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What To Look For

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November 5, 2010 4:45:28 AM

New to the hardware world and recently built a comp, but, in my eagerness, created numerous issues. Because of the possibility of having to replace broken parts and for future upgrades, i would like to know what i should be looking for in the specs of

CPU
Motherboard
RAM
Graphics Card
PSU

for a gaming computer. Right now i am not looking for specific parts; just some important qualities i should look for

PS: if this is the in the wrong section let me know and ill re-post in the proper place

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a b B Homebuilt system
November 5, 2010 6:30:55 AM

You need to choose your screen resolution before choosing the parts for tower.

Games will likely use 2-3 cores for the lifetime of today's build, so think twice about investing money in multi-threaded or 6-core processors.

If you're not OCing, there's not a lot to be gained by buying memory faster than 1333 CL9. Or spending more money than kits from G.Skill or Mushkin cost. OTOH, 1333 CL7 memory from the same vendors is often a very inexpensive upgrade. 4GB dual channel or 6GB triple channel memory is enough. OTOH, I personally recommend 8GB dual channel if you are playing WoW or similar games to ensure maximum memory is available to WoW while you use two vid cards, Ventrilo, add-ons, browser, etc.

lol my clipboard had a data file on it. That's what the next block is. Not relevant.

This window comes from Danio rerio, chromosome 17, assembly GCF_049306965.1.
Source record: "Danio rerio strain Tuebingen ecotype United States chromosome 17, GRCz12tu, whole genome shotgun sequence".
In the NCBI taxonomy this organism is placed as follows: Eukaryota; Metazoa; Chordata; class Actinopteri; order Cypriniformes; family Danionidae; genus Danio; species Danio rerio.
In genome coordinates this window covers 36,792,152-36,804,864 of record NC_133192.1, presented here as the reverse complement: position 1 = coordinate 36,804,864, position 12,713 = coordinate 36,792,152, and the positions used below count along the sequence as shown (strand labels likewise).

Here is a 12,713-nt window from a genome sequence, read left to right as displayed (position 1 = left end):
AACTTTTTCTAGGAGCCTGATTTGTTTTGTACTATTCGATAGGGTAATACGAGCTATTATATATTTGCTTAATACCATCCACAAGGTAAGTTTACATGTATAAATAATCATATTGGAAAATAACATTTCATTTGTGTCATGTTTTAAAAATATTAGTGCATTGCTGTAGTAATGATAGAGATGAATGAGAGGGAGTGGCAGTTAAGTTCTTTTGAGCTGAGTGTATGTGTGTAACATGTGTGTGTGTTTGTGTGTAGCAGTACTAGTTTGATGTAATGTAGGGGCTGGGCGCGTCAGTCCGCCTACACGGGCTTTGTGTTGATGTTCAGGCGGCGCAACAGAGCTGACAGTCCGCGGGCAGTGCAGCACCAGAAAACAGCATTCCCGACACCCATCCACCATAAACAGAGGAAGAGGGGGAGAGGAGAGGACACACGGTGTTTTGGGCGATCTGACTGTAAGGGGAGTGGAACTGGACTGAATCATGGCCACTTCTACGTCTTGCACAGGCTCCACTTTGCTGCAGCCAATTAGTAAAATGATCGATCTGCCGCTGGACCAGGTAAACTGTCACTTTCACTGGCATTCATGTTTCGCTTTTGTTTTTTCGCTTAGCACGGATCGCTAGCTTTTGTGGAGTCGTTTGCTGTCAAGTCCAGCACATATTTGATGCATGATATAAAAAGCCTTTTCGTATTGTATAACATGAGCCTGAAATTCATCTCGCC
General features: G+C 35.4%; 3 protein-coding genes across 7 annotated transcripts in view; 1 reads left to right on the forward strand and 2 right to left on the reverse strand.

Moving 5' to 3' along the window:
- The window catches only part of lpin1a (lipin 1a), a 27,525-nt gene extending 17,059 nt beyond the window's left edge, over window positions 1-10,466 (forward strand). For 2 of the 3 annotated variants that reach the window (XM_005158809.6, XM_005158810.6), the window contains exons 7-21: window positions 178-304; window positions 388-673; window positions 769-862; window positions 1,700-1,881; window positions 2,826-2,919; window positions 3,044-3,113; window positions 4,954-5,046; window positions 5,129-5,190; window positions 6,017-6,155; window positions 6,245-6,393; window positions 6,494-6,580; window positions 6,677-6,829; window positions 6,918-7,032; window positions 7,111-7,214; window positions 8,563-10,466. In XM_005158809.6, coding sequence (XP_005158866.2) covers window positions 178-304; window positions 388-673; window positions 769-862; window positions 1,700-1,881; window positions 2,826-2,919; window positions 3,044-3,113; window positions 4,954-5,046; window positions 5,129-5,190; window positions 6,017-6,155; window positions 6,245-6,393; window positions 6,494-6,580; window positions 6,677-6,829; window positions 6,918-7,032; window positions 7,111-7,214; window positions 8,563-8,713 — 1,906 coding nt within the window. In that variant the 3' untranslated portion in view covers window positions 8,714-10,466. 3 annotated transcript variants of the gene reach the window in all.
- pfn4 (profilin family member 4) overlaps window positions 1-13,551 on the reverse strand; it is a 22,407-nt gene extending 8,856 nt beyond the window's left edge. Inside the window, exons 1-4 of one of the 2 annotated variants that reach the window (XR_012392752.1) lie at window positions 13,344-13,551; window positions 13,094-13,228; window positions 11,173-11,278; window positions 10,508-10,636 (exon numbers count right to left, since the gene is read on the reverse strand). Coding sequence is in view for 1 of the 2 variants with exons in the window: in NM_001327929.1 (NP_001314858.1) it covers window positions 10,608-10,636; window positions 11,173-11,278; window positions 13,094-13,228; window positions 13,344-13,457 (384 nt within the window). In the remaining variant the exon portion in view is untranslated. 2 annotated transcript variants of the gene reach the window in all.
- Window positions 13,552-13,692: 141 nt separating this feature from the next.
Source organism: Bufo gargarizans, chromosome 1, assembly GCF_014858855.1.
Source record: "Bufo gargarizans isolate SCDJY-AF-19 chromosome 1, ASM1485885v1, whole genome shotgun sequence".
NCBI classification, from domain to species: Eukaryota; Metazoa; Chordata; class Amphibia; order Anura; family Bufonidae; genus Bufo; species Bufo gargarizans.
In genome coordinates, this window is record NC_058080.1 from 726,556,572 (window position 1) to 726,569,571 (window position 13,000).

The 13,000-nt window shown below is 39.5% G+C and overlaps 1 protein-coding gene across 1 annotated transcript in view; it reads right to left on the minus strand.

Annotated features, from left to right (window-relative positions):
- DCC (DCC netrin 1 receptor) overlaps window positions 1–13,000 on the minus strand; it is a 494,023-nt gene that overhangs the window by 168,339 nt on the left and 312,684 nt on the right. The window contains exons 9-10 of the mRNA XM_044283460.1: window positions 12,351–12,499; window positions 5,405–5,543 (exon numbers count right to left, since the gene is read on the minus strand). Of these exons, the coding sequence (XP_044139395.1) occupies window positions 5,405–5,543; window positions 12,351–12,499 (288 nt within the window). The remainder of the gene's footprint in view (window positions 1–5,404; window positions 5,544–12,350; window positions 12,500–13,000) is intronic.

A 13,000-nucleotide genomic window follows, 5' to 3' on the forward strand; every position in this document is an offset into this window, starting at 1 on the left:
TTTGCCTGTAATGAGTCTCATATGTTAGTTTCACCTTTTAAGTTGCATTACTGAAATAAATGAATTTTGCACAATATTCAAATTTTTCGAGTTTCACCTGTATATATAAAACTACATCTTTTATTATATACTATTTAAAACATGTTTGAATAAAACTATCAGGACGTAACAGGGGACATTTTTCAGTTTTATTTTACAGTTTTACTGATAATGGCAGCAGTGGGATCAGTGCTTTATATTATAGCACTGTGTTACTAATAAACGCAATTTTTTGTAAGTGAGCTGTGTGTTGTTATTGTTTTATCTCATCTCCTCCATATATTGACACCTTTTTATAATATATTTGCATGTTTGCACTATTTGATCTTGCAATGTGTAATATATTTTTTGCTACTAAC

If you haven't seen a specific review from a qualified reviewer, stick with Asus or Gigabyte for your mobo. Unless you are OCing, there's little to be gained by buying an expensive mobo from those vendors. OTOH, do make sure it can xfire/SLI, both or whichever you need, at x16-x16, x16-x8 or at least x8-x8.

Do not buy a psu that has not been well received by a qualified reviewer. If you must buy blind, buy a Corsair or a Seasonic. If you believe that psu efficiency is solely an economic issue, do not spend money on Silver or Gold rating. The payback isn't there. If you believe its an environmental issue, then go with your conscience.

Cases are fun to buy, LEDs can be cool or ugly, but big fans move more air with less noise than smaller fans. And if your case is under your table or desk, who is going to see it?

I believe nVidia driver development outpaces AMD's efforts. And that a single vid card's heat is a significant issue; 2xvid card heat is 2xsignificant. Form your own opinion on these two topics. If you are not buying the fastest card available, those two issues may be more important than saving or spending more or less for comparable AMD/nVidia cards. IOW, I'd pay $20 more for a card that gave 5% less performance but threw off noticably less heat and noise. YMMV.

Don't buy now if you can avoid it - wait for Sandy Bridge.
November 5, 2010 4:43:34 PM

thank you very much. ur post is very helpful. who is Sandy Bridge tho?
!